After designing and manufacturing his own performance parts for years Danmoto owner Wei Liya decided it was time to build a bike of their own. Naturally, the plan was to build a showcase of the products his company produces, but more importantly, to show their design and fabrication abilities. The result is a completely custom, cafe racer styled motorcycle, built around a Harley-Davidson v-twin.
“We can do much more than just building exhausts!” says Wei who spent 4 months working with his staff to build the bike. The bike features a long list of Danmoto bolt-on parts and an even longer list of custom ones. What is most impressive though is that everything was designed and built entirely in-house using the skills and tools available at Danmoto HQ.
The 2006 Sportster v-twin is perhaps the least customised element of the bike and was chosen because of its popularity with his customers. Knowing their design would weigh considerably less than the stock Harley, Wei limited engine mods to the fitment of a Mikuni HSR 42 carb wearing a CNC milled velocity stack and a custom exhaust. Since exhaust systems are a Danmoto speciality they installed a one off set of 2-into-1 headers and one of their own Highwayman slip-on mufflers. Finally for flexibility of tuning they installed a Thunder Heart ignition system.
For the bike’s frame, Wei and his team developed a concept that was vastly different to what the v-twin was accustomed to. “We brain-stormed to see what frame design we could build in-house and what would perform well.” says Wei. “ The result was an EGLI styled frame.”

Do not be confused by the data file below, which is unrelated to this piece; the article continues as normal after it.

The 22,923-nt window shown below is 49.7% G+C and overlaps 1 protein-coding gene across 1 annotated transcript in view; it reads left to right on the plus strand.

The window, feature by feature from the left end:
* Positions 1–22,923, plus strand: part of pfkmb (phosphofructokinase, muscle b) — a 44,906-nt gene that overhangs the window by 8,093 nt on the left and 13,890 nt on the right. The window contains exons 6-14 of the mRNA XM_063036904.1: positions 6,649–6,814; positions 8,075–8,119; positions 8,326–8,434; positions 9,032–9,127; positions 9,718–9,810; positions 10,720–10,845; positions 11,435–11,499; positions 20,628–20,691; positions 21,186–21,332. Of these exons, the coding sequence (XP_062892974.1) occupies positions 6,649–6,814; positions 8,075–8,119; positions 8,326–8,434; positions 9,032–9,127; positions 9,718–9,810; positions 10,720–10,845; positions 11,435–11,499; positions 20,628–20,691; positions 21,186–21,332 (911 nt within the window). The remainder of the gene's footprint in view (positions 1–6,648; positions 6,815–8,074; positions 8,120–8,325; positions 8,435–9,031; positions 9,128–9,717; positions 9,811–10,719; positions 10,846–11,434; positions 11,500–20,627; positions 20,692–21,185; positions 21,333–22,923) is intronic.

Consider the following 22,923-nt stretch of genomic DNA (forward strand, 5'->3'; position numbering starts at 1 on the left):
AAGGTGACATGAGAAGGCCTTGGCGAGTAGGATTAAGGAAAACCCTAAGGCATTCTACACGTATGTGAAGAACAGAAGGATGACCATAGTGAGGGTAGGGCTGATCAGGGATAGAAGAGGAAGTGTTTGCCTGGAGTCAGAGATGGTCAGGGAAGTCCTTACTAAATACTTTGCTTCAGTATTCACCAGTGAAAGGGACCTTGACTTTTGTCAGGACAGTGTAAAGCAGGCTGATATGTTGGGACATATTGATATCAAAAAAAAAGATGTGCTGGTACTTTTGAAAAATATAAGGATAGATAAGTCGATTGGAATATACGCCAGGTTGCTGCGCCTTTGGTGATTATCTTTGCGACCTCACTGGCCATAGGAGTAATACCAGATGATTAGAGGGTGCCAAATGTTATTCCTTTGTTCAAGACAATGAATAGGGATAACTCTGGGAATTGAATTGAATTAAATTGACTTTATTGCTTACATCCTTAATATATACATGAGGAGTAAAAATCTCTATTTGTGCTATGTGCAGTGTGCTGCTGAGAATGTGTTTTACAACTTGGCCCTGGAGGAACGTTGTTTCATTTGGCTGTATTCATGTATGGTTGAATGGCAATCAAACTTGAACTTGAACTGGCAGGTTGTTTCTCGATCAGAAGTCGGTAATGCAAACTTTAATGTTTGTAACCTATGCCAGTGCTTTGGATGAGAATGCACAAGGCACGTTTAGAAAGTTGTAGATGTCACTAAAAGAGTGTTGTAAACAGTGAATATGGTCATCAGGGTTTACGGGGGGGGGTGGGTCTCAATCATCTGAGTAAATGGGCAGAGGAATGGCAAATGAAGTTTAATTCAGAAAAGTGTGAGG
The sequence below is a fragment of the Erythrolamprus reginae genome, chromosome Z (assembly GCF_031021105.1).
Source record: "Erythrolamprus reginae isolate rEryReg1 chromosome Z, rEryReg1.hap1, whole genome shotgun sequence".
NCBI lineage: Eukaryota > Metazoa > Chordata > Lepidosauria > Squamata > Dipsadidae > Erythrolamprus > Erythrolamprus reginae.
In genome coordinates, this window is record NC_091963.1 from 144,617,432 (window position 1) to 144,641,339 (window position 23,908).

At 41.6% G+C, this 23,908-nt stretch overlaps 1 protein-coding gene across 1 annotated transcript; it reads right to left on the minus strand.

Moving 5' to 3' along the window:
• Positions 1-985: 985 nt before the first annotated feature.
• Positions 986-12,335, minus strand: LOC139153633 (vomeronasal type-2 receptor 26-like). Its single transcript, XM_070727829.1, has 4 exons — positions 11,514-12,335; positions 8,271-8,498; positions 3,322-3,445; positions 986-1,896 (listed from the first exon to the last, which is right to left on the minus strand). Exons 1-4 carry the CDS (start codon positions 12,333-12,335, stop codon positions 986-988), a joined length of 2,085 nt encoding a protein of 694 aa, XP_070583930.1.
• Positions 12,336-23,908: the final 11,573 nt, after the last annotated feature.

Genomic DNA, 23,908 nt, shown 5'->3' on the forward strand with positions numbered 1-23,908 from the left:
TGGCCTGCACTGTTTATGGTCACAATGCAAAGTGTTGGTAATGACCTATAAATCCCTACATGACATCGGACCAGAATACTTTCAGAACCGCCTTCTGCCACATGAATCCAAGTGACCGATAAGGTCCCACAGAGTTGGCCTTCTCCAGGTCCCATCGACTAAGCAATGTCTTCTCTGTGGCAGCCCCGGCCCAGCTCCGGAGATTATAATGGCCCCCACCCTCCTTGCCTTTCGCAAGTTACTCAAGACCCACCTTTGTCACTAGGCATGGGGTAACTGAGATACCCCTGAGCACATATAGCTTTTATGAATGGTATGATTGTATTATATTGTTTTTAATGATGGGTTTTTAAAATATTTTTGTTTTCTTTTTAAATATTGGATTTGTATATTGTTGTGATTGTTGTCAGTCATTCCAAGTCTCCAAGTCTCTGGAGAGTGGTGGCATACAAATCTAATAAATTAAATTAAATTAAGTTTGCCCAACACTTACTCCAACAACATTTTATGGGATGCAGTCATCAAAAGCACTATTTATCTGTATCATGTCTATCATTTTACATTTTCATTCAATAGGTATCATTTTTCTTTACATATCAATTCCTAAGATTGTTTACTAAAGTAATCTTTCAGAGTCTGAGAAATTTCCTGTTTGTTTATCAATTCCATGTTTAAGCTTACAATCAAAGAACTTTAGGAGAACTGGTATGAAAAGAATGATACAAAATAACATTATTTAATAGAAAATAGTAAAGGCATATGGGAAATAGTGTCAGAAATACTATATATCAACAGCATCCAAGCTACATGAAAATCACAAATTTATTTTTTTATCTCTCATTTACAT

Conceived by Swiss motorcycle racer Fritz W. Egli the “EGLI” frame design first appeared in the mid-‘60s for race applications. The frame used a stressed member engine design with a large diameter backbone that housed the oil required for the dry sump engines, like that of the Vincent Black Shadow it was originally designed for.
Constructed entirely from aluminium the new frame is a mix of tube sections and CNC machined components for additional strength. The headstock, engine mounts, swingarm mounts, shock mounts, and chain adjuster were all milled from solid alloy on their workshop CNC. At the rear, they designed a basic subframe with mounting points for rear sets and the mono-shock built in. Then, just like Egli’s design, they developed a wide diameter, tubular backbone to house the engine’s oil. Oil is pumped directly from the engine up into the backbone before travelling down through one of the vertical sections of the frame that functions as the feed line. This design allowed them to minimise the number of visible hoses and keep the engine relatively clutter free.
The bike’s suspension uses a unique recipe of custom and high-performance components. For the swingarm, they developed another one-off design constructed once again from aluminium. The wide swingarm design permitted for the fitment Suzuki GS1200SS rear wheel and is supported by the mono-shock from a Ducati Monster. At the pointy end are Suzuki GSX-R forks mounted using a CNC milled top clamp and modified lower clamp. Brakes are a mix of Brembo and GSX-R components with Danmoto alloy fluid reservoirs to round things off.
“The bodywork! It was an absolute P.I.T.A and we had to do it twice.” Wei replied when I asked him which part of the build was most challenging. “The first run was fibreglass that we made using a lost foam technique. The result was not satisfactory so we filled and ground the fibreglass parts until the shape was nice. Then we used those as plugs to build moulds and used those moulds to make the Carbon Fiber parts.” Despite the unexpected time and effort, the results speak for themselves. Wei was so happy with the finished bodywork he even chose to only paint part of it so the carbon fibre could be properly appreciated.
At under 200kg wet, the Danmoto v-twin weighs around 60kg less than the Sportster its engine came from. As for how the bike rides, Wei had this to say about it. “It has the overall geometry of a GSX-R 1000 and handles like one. It just lacks the power of a GSX-R, but still, it’s a hoot to drive on country-side roads.”